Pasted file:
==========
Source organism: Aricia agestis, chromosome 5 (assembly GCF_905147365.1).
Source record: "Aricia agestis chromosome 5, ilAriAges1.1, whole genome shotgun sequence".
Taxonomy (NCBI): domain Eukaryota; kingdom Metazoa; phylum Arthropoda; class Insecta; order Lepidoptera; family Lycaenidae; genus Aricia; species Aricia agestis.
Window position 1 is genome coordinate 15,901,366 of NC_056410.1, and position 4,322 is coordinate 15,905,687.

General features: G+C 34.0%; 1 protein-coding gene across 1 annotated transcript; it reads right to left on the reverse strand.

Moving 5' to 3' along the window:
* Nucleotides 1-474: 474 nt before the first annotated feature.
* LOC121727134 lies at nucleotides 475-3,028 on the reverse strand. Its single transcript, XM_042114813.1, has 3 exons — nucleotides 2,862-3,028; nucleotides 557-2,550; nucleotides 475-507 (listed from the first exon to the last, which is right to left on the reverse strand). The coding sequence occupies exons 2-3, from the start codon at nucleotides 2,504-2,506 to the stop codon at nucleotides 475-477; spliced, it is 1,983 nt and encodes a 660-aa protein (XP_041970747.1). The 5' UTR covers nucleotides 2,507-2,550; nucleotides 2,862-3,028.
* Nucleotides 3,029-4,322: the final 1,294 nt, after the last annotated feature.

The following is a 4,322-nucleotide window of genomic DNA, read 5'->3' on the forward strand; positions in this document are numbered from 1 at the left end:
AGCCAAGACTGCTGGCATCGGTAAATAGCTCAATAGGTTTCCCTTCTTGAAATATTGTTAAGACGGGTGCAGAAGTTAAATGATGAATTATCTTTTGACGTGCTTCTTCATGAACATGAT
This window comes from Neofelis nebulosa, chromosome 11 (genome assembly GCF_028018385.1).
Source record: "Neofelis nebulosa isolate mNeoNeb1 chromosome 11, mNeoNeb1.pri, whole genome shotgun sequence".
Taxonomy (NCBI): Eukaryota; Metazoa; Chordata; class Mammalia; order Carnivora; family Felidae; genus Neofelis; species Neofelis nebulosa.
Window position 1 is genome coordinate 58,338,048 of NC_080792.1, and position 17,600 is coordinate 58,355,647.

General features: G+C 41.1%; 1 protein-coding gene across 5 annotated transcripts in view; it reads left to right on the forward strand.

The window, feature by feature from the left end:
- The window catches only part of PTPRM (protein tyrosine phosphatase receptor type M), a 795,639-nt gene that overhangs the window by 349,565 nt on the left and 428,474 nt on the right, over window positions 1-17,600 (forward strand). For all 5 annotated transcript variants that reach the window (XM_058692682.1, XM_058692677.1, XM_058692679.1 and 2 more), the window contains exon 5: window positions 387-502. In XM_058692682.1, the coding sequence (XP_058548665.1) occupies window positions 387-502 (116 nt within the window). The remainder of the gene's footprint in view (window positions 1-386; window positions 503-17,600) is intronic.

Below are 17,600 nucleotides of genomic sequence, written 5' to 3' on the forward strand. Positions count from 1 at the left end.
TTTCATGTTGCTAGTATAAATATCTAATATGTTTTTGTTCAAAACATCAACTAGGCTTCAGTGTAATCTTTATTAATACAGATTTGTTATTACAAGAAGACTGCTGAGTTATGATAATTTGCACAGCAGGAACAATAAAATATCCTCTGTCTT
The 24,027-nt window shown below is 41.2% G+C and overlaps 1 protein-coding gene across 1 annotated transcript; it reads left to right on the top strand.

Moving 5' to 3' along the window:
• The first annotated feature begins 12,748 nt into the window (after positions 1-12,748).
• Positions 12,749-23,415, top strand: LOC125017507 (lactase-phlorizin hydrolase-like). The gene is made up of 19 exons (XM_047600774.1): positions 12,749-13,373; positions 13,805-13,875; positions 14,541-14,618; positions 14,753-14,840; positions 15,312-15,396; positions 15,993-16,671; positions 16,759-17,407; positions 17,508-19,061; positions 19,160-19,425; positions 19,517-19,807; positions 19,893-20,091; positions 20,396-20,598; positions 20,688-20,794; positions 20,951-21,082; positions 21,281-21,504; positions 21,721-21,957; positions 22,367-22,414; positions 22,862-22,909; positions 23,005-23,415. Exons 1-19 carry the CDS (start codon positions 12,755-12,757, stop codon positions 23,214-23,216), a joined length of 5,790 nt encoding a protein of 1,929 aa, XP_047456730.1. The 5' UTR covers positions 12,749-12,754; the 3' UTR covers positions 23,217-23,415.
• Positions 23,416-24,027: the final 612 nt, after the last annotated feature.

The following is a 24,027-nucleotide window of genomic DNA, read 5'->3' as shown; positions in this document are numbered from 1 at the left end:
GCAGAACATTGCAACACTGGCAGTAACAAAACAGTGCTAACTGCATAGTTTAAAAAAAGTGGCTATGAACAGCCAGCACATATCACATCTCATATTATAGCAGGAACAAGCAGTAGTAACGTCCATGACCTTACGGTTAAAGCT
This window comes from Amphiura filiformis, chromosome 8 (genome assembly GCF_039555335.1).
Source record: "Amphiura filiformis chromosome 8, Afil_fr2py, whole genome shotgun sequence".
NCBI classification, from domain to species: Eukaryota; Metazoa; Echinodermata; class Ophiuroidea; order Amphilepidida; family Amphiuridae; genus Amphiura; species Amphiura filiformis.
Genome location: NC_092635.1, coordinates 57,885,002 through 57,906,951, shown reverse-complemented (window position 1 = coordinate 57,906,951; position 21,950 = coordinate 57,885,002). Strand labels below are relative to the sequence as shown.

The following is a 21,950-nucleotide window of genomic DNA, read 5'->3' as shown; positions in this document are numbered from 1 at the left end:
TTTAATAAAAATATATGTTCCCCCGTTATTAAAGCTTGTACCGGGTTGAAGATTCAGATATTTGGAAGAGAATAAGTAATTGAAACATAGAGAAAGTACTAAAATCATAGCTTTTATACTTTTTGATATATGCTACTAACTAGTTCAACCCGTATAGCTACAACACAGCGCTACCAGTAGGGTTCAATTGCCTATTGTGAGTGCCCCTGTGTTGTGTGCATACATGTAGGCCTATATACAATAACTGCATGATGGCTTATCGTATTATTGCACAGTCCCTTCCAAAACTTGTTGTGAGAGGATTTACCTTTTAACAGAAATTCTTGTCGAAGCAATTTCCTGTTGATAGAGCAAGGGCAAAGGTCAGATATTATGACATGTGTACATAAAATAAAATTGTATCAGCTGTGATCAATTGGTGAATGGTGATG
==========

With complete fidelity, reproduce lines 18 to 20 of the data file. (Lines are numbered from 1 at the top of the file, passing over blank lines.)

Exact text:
- The window catches only part of PTPRM (protein tyrosine phosphatase receptor type M), a 795,639-nt gene that overhangs the window by 349,565 nt on the left and 428,474 nt on the right, over window positions 1-17,600 (forward strand). For all 5 annotated transcript variants that reach the window (XM_058692682.1, XM_058692677.1, XM_058692679.1 and 2 more), the window contains exon 5: window positions 387-502. In XM_058692682.1, the coding sequence (XP_058548665.1) occupies window positions 387-502 (116 nt within the window). The remainder of the gene's footprint in view (window positions 1-386; window positions 503-17,600) is intronic.

Below are 17,600 nucleotides of genomic sequence, written 5' to 3' on the forward strand. Positions count from 1 at the left end.
TTTCATGTTGCTAGTATAAATATCTAATATGTTTTTGTTCAAAACATCAACTAGGCTTCAGTGTAATCTTTATTAATACAGATTTGTTATTACAAGAAGACTGCTGAGTTATGATAATTTGCACAGCAGGAACAATAAAATATCCTCTGTCTT